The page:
On the other side, Nash, who took the position with no coaching experience, has been under heavy fire for his coaching tendencies and deficiencies. Throughout the first-round series and during the regular season, the second-year coach received a lot of fan backfire for his rotations, lack of timeouts, in-game adjustments, and experimenting with the players on the roster for the majority of his second season.
But the fans’ backfire isn’t likely to matter much if at all in any discussions about Nash’s future. Moreover, he is only in the second year of a four-year deal signed in 2020.
In a report earlier Monday from Marc Stein, the veteran writer reported that the Nets have no intentions of parting ways with Nash this summer and making a coaching change. If a coaching change were to be made, the change would welcome the fourth coach in the Durant-Kyrie Irving era. Kenny Atkinson was fired and Jacque Vaughn was demoted to lead assistant when Nash arrived in Brooklyn.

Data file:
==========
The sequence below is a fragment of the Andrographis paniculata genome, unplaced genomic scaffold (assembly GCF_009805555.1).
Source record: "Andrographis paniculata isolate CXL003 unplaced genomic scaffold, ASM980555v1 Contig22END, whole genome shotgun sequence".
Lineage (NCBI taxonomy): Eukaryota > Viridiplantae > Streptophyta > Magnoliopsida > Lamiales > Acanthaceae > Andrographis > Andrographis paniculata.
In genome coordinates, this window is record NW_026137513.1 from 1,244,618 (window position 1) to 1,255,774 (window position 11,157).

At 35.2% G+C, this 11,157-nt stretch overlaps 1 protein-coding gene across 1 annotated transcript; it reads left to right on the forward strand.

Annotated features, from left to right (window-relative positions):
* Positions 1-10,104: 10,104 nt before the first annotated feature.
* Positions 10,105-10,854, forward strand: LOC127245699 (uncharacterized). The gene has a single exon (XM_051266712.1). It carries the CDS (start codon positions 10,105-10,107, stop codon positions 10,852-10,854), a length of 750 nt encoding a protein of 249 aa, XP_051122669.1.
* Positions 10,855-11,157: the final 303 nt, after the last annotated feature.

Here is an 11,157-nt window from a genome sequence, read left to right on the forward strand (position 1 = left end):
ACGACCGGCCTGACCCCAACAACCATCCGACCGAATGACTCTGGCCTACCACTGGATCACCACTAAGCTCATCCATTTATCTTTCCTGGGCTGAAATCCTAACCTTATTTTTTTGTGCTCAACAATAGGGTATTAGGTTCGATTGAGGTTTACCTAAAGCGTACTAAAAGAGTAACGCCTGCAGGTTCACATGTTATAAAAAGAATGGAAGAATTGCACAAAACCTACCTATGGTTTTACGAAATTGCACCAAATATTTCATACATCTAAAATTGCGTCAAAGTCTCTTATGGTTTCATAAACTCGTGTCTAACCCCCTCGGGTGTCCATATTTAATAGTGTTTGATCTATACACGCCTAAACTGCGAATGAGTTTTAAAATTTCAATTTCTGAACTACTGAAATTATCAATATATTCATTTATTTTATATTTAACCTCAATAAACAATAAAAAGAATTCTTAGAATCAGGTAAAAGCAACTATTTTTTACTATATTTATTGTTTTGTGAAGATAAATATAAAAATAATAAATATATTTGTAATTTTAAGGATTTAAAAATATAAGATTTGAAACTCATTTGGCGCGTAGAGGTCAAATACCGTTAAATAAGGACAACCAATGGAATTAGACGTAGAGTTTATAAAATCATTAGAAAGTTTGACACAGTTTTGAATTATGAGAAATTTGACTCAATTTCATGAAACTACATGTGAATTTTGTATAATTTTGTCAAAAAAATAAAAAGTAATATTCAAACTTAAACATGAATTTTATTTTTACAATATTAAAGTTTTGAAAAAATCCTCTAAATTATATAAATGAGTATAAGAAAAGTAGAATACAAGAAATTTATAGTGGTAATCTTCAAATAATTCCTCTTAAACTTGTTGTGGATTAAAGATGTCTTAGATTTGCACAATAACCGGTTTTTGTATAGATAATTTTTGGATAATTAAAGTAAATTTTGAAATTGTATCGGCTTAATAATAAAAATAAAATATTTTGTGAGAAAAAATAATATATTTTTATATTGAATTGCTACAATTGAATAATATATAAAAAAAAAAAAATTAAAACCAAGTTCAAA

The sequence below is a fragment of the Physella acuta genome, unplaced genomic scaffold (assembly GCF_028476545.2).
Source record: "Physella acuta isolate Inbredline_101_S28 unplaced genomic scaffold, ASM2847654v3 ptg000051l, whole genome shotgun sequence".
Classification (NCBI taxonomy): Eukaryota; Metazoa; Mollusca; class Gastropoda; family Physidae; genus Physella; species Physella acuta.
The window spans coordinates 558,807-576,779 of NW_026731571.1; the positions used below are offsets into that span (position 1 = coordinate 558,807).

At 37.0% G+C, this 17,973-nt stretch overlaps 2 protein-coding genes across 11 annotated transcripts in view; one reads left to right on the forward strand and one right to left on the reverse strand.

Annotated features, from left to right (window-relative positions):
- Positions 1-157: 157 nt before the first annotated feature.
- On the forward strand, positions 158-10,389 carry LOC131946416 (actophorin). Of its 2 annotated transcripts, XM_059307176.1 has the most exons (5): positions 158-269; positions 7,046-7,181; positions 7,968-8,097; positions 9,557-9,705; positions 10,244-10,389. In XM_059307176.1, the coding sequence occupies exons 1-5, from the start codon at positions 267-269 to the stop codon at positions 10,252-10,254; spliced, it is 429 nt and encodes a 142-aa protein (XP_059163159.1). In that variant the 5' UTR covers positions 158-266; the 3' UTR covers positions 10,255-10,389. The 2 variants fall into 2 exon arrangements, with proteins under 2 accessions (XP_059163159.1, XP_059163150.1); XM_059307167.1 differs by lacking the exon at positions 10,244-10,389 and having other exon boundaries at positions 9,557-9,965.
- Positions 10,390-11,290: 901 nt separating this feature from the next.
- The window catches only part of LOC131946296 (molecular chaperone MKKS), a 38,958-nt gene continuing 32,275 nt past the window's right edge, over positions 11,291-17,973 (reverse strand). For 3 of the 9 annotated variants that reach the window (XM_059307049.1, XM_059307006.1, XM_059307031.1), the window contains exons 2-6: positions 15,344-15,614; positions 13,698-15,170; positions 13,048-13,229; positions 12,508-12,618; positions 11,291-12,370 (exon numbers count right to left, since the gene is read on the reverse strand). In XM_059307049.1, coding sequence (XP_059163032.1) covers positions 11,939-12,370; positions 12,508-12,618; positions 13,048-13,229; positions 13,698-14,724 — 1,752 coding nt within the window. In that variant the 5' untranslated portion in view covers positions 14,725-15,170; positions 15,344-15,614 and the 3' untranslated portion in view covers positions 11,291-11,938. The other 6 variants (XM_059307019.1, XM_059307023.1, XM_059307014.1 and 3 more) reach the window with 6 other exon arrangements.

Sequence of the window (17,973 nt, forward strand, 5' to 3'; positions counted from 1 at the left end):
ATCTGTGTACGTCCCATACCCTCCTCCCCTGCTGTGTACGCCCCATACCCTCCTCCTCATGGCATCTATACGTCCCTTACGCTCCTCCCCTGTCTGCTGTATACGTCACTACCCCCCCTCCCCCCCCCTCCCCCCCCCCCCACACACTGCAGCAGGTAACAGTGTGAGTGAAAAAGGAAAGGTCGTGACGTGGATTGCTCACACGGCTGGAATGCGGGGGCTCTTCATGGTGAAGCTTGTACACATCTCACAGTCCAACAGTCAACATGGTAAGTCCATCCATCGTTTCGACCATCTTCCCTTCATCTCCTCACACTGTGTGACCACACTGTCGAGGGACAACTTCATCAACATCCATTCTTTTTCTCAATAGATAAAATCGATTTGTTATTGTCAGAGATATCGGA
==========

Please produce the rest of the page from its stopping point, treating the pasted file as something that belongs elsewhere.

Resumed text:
The Nets head coach implied that he hopes he can keep his current coaching staff together in Brooklyn. Out of his assistants, Vaughn was rumored as a possible head coaching candidate last offseason. Of course, Ime Udoka — who pundits said outcoached Nash in the first round — was Nash’s defensive-minded assistant last season in Brooklyn and had been a candidate for the Nets head coaching job before Nash was hired. Steve Clifford, a coaching consultant this season, is rumored to be in line for several head coaching jobs.
“We’ll see if anyone has a job opportunity to be a head [coach],” said Nash on his assistant coaches picking vacant head coaching positions. “I really enjoyed working with my staff. They’ve been unbelievable at staying together this year.”
Despite two straight seasons without a ring or a trip to the conference title, Nash holds the Nets franchise record for best winning percentage in a single season (66.7 percent) and his superstar’s endorsement. Looking ahead to the next season, the Nets' head coach pointed to the return of Joe Harris and Ben Simmons as a big help, particularly getting his other players back to playing their natural positions.